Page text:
European foreign policy in the Muslim and Arab countries is highly fragmented. While a wide spectrum of initiatives towards the Middle East and North Africa has been developed, these are not contained within an overarching EU strategy for the region. The EU needs to re-assess its whole strategy towards the Muslim and the Arab world and play a much more constructive role to promote the integration of the region.
The demographic explosion and conflicts over resources will influence decisively the history of the Arab-Muslim world during the first half of this century. The ongoing Arab Spring has surprised EU’s leadership. The long duration of the Arab Spring puts a burden on European Union’s shoulders to examine possible strategies to adopt vis-à-vis its neighbours. The possible negative consequences of the revolutions, in terms of migration or terrorism cannot obscure the attachment to democracy, openness and freedom shown by Tunisians, Egyptians, Syrians and others in the Arab World, and this should be enthusiastically encouraged.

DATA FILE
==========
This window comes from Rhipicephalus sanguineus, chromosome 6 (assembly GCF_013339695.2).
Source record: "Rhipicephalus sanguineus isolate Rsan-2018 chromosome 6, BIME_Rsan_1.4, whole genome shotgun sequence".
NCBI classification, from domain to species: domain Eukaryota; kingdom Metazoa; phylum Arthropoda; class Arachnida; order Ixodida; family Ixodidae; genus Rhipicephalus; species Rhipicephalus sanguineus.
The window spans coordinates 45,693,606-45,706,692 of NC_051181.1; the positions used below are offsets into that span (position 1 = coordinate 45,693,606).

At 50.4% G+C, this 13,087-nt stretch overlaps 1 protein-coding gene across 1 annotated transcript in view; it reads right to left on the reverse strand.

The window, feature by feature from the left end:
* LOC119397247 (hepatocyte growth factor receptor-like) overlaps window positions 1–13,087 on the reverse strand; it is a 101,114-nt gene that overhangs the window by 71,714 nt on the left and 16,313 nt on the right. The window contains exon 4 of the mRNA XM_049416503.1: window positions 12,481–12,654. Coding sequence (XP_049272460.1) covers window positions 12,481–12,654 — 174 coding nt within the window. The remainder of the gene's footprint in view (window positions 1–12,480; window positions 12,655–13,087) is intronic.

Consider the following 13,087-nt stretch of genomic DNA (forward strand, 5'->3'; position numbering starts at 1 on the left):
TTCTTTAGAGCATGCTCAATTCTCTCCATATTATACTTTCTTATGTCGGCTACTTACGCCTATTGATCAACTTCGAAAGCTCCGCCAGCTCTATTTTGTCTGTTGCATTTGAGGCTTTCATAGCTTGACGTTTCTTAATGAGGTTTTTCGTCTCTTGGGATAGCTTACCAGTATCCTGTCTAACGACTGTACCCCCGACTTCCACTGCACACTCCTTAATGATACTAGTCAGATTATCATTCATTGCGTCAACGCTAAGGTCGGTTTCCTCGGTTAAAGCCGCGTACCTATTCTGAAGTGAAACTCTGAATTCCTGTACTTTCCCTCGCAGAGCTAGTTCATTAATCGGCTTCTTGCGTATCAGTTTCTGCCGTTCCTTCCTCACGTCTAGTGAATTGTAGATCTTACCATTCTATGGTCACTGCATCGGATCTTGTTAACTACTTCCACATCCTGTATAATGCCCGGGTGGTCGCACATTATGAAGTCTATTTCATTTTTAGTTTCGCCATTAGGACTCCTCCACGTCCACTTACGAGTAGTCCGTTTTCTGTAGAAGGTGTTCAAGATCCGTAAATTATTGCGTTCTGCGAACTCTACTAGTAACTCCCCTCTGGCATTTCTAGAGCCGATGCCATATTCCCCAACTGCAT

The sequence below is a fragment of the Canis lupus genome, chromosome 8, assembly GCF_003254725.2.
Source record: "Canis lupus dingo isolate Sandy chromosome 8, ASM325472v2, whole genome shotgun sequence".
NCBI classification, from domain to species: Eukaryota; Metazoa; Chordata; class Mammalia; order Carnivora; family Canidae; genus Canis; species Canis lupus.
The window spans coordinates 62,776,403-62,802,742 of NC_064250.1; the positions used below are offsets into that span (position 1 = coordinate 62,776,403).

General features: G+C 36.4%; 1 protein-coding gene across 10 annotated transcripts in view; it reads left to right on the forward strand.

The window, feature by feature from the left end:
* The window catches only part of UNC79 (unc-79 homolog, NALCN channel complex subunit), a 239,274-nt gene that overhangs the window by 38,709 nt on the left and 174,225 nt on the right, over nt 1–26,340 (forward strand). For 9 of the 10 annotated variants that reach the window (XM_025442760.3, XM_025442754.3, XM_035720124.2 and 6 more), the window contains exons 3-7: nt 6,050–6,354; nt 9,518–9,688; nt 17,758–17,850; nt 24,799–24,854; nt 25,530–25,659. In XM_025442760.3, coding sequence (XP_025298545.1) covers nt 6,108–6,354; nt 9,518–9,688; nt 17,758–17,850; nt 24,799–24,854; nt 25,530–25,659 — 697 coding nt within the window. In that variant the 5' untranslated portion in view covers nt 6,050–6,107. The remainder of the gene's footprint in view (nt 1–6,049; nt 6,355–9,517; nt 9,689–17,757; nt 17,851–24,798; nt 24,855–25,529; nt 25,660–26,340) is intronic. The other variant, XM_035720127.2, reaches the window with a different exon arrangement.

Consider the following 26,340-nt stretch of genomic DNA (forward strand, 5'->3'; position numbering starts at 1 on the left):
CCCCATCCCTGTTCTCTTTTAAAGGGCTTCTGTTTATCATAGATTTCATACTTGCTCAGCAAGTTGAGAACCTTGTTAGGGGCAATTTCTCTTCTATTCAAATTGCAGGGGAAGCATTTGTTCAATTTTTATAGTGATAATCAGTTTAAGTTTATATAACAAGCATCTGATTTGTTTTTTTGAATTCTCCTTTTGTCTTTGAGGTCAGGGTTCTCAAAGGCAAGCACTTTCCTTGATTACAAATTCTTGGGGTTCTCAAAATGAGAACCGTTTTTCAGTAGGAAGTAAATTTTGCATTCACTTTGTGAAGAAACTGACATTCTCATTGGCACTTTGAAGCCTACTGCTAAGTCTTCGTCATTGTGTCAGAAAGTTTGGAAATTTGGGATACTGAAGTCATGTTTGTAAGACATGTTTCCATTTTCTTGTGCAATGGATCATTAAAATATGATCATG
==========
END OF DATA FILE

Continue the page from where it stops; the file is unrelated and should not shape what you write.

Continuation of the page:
It is increasingly obvious that the EU now needs to rethink its strategies with regard to both the Mediterranean and the Gulf regions if it is to ensure that the Mediterranean Union is not just a continuation of old policies under a new name.
- The EU needs to re-think its whole strategy towards the Arab world and play a much more constructive role to promote the integration of the region.
- The EU interventions must be fully co-ordinated with these of international institutions, the US and the United Nations, which are also very active in the region.
- The Arab Spring must lead to the strengthening of another ‘pillar' of external action – the neighbourhood policy. This strategy also means a determined effort to resolve conflicts that threaten the security and stability of whole regions.
- Support for economies and civil societies.
- The European Union and the Muslim and Arab Countries, Nicosia, 22 October 2011